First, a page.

9-11 Sep 2015 Paris (France)
Description de l'atelier / Panel description
Philip Brown  1@  , Daniel Haines, Vincent Lagendijk  2@  , Guy Faure  3@  
1 : The Ohio State University
230 W. 17th Ave. Columbus, OH 43210 -  États-Unis
2 : Maastricht University  (UM)  -  Website
Universiteitssingel 40;6200 MD Maastricht -  Pays-Bas
3 : Aix-Marseille Université - UFR Arts, Lettres, Langues et Sciences Humaines  (AMU UFR ALLSH)  -  Website
Aix-Marseille Université - AMU
29, avenue Robert Schuman - 13621 Aix-en-Provence cedex 1 -  France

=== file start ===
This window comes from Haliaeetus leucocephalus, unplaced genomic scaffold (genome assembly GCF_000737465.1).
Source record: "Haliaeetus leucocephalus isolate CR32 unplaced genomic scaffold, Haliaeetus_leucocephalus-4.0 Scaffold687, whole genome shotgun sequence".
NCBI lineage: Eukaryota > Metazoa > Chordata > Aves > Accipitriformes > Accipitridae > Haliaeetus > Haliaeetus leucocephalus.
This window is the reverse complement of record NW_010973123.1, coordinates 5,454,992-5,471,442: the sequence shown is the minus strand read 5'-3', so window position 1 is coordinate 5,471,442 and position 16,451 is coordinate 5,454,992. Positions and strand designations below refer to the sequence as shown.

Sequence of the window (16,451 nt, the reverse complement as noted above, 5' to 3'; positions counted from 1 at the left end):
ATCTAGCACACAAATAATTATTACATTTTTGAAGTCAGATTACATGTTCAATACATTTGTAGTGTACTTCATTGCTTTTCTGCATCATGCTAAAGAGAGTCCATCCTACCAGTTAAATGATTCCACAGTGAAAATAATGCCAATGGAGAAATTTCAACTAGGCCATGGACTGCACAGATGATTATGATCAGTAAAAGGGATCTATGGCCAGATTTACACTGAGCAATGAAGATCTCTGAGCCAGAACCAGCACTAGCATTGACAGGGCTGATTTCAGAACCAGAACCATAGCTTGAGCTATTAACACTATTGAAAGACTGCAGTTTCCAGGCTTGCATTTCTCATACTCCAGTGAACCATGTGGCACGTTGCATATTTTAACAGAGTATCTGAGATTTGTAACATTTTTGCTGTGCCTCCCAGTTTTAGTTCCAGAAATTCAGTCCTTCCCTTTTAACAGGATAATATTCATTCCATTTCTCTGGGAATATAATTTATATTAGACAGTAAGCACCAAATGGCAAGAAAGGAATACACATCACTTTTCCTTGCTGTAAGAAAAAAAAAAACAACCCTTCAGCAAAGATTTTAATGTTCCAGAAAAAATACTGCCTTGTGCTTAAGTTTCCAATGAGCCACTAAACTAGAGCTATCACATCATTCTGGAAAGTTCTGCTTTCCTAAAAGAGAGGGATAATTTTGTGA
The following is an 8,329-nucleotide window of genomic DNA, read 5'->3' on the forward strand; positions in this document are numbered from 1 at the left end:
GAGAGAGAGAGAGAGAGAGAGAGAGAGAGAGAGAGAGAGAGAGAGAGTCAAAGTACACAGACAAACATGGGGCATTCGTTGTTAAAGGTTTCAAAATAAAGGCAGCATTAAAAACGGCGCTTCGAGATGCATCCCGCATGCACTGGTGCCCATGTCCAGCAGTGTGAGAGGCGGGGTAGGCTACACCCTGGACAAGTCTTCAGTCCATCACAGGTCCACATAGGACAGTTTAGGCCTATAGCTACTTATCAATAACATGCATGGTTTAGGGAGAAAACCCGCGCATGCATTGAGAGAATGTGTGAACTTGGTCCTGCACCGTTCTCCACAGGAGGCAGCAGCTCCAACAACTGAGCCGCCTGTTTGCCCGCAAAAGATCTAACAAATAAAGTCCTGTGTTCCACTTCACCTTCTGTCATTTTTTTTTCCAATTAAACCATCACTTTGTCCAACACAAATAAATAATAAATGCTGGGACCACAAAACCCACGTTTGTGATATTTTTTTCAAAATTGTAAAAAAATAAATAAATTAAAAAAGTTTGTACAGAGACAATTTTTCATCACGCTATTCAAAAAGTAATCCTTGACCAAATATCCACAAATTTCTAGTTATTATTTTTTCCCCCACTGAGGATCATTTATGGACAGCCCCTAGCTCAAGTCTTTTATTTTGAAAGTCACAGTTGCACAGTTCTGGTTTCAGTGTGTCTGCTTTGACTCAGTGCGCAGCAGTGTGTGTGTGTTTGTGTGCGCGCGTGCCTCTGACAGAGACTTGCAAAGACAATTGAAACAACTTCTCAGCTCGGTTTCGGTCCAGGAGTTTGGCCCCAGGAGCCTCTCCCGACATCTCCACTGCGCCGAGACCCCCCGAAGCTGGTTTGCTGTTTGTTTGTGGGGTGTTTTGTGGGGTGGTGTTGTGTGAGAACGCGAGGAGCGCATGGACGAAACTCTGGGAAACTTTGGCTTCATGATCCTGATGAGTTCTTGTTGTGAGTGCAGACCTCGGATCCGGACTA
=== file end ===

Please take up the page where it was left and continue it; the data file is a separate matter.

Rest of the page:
As so-called fugitive resources that frequently cross political boundaries, control of rivers have long posed critical and highly charged challenges to coordination across individual streams and entire complex drainage basins. From ancient times Asian societies organized a variety of local and regional organizations for resolving disputes, but the development of new materials (e.g., reinforced concrete), explosives and sophisticated power machinery in the post World War II era have increased engineers' ability to alter water flow so dramatically that residents over distances of hundreds of miles are affected across broad regions and national boundaries. The panel begins with Daniel Haines' discussion of the ways in which long-standing rivals/combatants still managed to resolve key issues in control of the Indus River, but not the Ganges and Brahmaputra rivers. Vincent Lagendijk also examines the successful Indus River negotiations as a model for treating parallel issues in the Mekong River of Southeast Asia. Long-distance coordination of river use is not simply a problem for international concern, but remains a problem in domestic politics as well. Philip Brown takes up the extraordinary case of the Yamba Dam in the context of post-war Japanese river managements. Respondent Petra van Dam draws on the experience of her current comparative research on Dutch and Vietnamese water management to offer context and comment on the three presentations.



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